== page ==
Another key program is The 519’s Trans Youth Mentorship Program (TYMP), which helps support members on their journey of building essential life, employment and community-building skills. The program offers online tools to help build skills in new ways of making connections, such as a Trans Youth and Dragons tabletop fantasy game program, and panels such as Trans Futures Now, a conversation between community and youth leaders that explored trans pride as not being about a single day but a daily practice.

More recently, reflecting the ever-changing, vibrant and diverse newcomer and refugee communities in Toronto, The 519 created new programs offering supports in health and language competency as well as financial literacy, and fostering spaces for friendships to build and community to flourish. Today the 519 is internationally respected for its newcomer and refugee-claimant support networks and programming, which assist LGBTQ+ people in finding housing, employment and community in the GTA after they have fled here to escape countries with oppressive and violent attitudes towards homosexuality.

“The 519 plays an integral role supporting LGBTQ+ newcomers to Canada,” says Martha Singh Jennings. “In 2021, we supported over 530 refugee claimants in addition to over 1000 new and returning newcomer/refugee clients, helping them navigate complex and often overwhelming paperwork, refugee hearings, and adjustment to life in Canada.”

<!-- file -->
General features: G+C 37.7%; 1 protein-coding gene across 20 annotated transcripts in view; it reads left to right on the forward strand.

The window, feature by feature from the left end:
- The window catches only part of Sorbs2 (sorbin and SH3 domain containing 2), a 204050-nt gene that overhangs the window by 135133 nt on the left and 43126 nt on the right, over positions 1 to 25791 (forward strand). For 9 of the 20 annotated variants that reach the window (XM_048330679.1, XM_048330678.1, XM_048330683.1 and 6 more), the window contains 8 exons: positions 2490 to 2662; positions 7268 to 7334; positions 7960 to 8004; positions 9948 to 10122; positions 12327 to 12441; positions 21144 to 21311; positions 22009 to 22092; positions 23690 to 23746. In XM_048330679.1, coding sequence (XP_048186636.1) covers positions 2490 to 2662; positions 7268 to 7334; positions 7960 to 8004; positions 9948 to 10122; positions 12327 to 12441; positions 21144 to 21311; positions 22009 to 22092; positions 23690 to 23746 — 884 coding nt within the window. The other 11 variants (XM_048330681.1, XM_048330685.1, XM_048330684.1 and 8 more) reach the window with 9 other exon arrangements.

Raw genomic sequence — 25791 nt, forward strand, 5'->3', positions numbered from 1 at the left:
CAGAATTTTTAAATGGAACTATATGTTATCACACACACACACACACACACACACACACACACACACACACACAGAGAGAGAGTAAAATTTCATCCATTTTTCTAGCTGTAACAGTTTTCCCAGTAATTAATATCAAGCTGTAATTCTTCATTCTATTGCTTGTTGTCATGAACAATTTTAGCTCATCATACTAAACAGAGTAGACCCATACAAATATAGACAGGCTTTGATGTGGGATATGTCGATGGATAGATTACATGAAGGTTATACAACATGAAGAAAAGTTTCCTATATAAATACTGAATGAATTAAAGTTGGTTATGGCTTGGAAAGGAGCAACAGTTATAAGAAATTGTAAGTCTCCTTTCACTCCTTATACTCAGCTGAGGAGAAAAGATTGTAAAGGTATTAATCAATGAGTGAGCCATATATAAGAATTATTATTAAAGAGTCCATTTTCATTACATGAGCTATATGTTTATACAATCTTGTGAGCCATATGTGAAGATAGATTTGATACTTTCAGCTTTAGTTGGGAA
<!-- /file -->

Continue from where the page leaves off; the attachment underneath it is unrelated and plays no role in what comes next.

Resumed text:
Ever evolving and ever changing
Much has changed since the early 1970s, when a group of dedicated neighbours blocked the demolition of a condemned building and turned it into public space. The City of Toronto purchased the building in 1975 to create Cawthra Square Park and what was initially known as The 519 Church Street Community Centre, the first centre where programming was controlled by the community through a volunteer board of directors.

The community centre as we know it today began to form back in 1976, when the first gay youth group was proposed for the space. The initiative was met with some controversy, but was eventually passed by The 519 board. The space began expanding its LGBT services, with the first trans programming spanning back over two decades. As programs evolved and expanded, so did the physical space. The building underwent major renovations between 2000 and 2009, and had a grand re-opening in 2010. The light-filled, modern Salah J. Bachir Wing, added to the south elevation of the original building, increased event space by 45 per cent.

Facing challenges